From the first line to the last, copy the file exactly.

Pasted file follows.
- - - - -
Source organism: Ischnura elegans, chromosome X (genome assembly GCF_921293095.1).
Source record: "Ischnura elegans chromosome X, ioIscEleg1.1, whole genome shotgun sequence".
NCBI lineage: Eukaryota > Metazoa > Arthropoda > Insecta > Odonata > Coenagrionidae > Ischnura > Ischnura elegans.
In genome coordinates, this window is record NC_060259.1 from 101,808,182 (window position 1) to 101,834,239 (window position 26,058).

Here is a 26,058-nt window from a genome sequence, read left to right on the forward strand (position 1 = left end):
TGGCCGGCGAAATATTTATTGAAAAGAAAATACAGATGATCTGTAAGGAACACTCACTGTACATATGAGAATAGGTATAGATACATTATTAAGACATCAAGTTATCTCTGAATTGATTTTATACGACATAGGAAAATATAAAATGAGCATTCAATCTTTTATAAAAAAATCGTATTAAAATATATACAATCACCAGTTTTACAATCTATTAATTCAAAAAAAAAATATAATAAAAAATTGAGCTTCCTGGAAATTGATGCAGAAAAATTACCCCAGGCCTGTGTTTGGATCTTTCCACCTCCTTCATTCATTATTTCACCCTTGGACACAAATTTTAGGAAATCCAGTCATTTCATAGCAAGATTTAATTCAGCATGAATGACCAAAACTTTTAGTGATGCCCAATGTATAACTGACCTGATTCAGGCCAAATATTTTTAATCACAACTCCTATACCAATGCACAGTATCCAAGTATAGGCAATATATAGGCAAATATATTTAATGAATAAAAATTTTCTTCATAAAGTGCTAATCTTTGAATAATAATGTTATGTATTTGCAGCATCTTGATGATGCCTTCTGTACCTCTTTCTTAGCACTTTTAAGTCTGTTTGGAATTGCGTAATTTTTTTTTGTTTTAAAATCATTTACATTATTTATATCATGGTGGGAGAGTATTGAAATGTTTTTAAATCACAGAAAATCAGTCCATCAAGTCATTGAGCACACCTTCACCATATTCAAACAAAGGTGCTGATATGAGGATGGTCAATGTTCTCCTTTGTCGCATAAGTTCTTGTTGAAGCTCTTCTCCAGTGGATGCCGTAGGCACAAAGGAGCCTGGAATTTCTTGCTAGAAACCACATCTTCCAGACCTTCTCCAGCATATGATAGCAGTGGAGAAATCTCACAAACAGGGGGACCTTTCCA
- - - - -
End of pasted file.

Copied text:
Source organism: Ischnura elegans, chromosome X (genome assembly GCF_921293095.1).
Source record: "Ischnura elegans chromosome X, ioIscEleg1.1, whole genome shotgun sequence".
NCBI lineage: Eukaryota > Metazoa > Arthropoda > Insecta > Odonata > Coenagrionidae > Ischnura > Ischnura elegans.
In genome coordinates, this window is record NC_060259.1 from 101,808,182 (window position 1) to 101,834,239 (window position 26,058).

Here is a 26,058-nt window from a genome sequence, read left to right on the forward strand (position 1 = left end):
TGGCCGGCGAAATATTTATTGAAAAGAAAATACAGATGATCTGTAAGGAACACTCACTGTACATATGAGAATAGGTATAGATACATTATTAAGACATCAAGTTATCTCTGAATTGATTTTATACGACATAGGAAAATATAAAATGAGCATTCAATCTTTTATAAAAAAATCGTATTAAAATATATACAATCACCAGTTTTACAATCTATTAATTCAAAAAAAAAATATAATAAAAAATTGAGCTTCCTGGAAATTGATGCAGAAAAATTACCCCAGGCCTGTGTTTGGATCTTTCCACCTCCTTCATTCATTATTTCACCCTTGGACACAAATTTTAGGAAATCCAGTCATTTCATAGCAAGATTTAATTCAGCATGAATGACCAAAACTTTTAGTGATGCCCAATGTATAACTGACCTGATTCAGGCCAAATATTTTTAATCACAACTCCTATACCAATGCACAGTATCCAAGTATAGGCAATATATAGGCAAATATATTTAATGAATAAAAATTTTCTTCATAAAGTGCTAATCTTTGAATAATAATGTTATGTATTTGCAGCATCTTGATGATGCCTTCTGTACCTCTTTCTTAGCACTTTTAAGTCTGTTTGGAATTGCGTAATTTTTTTTTGTTTTAAAATCATTTACATTATTTATATCATGGTGGGAGAGTATTGAAATGTTTTTAAATCACAGAAAATCAGTCCATCAAGTCATTGAGCACACCTTCACCATATTCAAACAAAGGTGCTGATATGAGGATGGTCAATGTTCTCCTTTGTCGCATAAGTTCTTGTTGAAGCTCTTCTCCAGTGGATGCCGTAGGCACAAAGGAGCCTGGAATTTCTTGCTAGAAACCACATCTTCCAGACCTTCTCCAGCATATGATAGCAGTGGAGAAATCTCACAAACAGGGGGACCTTTCCA